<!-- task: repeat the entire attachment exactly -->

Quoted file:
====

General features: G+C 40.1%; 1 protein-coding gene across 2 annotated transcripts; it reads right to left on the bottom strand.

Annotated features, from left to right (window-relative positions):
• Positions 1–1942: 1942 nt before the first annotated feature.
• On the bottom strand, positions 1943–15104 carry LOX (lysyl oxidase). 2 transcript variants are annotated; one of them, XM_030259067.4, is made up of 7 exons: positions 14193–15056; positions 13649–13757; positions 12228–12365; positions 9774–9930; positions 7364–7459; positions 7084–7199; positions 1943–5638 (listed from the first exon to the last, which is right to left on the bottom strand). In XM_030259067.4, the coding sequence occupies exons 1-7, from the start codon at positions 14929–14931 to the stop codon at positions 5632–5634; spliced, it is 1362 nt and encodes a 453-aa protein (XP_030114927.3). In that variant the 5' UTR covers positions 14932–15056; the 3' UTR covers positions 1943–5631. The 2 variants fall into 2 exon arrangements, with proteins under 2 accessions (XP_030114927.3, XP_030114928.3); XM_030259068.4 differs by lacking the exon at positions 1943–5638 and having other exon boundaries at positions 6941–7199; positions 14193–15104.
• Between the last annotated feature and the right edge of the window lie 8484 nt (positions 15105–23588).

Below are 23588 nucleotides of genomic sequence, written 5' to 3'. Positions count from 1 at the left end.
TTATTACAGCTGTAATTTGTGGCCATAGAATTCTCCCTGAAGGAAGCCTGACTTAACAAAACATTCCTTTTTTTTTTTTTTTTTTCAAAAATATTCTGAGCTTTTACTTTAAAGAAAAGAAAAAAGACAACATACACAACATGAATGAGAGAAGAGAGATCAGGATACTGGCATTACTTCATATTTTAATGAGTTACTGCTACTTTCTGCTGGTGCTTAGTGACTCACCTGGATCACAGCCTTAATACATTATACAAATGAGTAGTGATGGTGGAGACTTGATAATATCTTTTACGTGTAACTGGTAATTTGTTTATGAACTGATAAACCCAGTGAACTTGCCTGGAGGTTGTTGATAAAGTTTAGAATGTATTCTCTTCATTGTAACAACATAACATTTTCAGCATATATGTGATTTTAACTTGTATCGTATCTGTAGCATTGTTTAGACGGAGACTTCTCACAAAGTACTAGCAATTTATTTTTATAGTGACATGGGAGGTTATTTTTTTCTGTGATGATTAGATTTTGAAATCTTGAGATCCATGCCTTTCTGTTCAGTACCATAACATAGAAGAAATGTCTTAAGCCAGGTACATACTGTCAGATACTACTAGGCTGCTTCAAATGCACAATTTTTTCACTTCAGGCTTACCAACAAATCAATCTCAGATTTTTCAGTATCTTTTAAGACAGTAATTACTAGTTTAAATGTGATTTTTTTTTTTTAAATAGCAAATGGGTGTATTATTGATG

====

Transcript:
General features: G+C 40.1%; 1 protein-coding gene across 2 annotated transcripts; it reads right to left on the bottom strand.

Annotated features, from left to right (window-relative positions):
• Positions 1–1942: 1942 nt before the first annotated feature.
• On the bottom strand, positions 1943–15104 carry LOX (lysyl oxidase). 2 transcript variants are annotated; one of them, XM_030259067.4, is made up of 7 exons: positions 14193–15056; positions 13649–13757; positions 12228–12365; positions 9774–9930; positions 7364–7459; positions 7084–7199; positions 1943–5638 (listed from the first exon to the last, which is right to left on the bottom strand). In XM_030259067.4, the coding sequence occupies exons 1-7, from the start codon at positions 14929–14931 to the stop codon at positions 5632–5634; spliced, it is 1362 nt and encodes a 453-aa protein (XP_030114927.3). In that variant the 5' UTR covers positions 14932–15056; the 3' UTR covers positions 1943–5631. The 2 variants fall into 2 exon arrangements, with proteins under 2 accessions (XP_030114927.3, XP_030114928.3); XM_030259068.4 differs by lacking the exon at positions 1943–5638 and having other exon boundaries at positions 6941–7199; positions 14193–15104.
• Between the last annotated feature and the right edge of the window lie 8484 nt (positions 15105–23588).

Below are 23588 nucleotides of genomic sequence, written 5' to 3'. Positions count from 1 at the left end.
TTATTACAGCTGTAATTTGTGGCCATAGAATTCTCCCTGAAGGAAGCCTGACTTAACAAAACATTCCTTTTTTTTTTTTTTTTTTCAAAAATATTCTGAGCTTTTACTTTAAAGAAAAGAAAAAAGACAACATACACAACATGAATGAGAGAAGAGAGATCAGGATACTGGCATTACTTCATATTTTAATGAGTTACTGCTACTTTCTGCTGGTGCTTAGTGACTCACCTGGATCACAGCCTTAATACATTATACAAATGAGTAGTGATGGTGGAGACTTGATAATATCTTTTACGTGTAACTGGTAATTTGTTTATGAACTGATAAACCCAGTGAACTTGCCTGGAGGTTGTTGATAAAGTTTAGAATGTATTCTCTTCATTGTAACAACATAACATTTTCAGCATATATGTGATTTTAACTTGTATCGTATCTGTAGCATTGTTTAGACGGAGACTTCTCACAAAGTACTAGCAATTTATTTTTATAGTGACATGGGAGGTTATTTTTTTCTGTGATGATTAGATTTTGAAATCTTGAGATCCATGCCTTTCTGTTCAGTACCATAACATAGAAGAAATGTCTTAAGCCAGGTACATACTGTCAGATACTACTAGGCTGCTTCAAATGCACAATTTTTTCACTTCAGGCTTACCAACAAATCAATCTCAGATTTTTCAGTATCTTTTAAGACAGTAATTACTAGTTTAAATGTGATTTTTTTTTTTTAAATAGCAAATGGGTGTATTATTGATG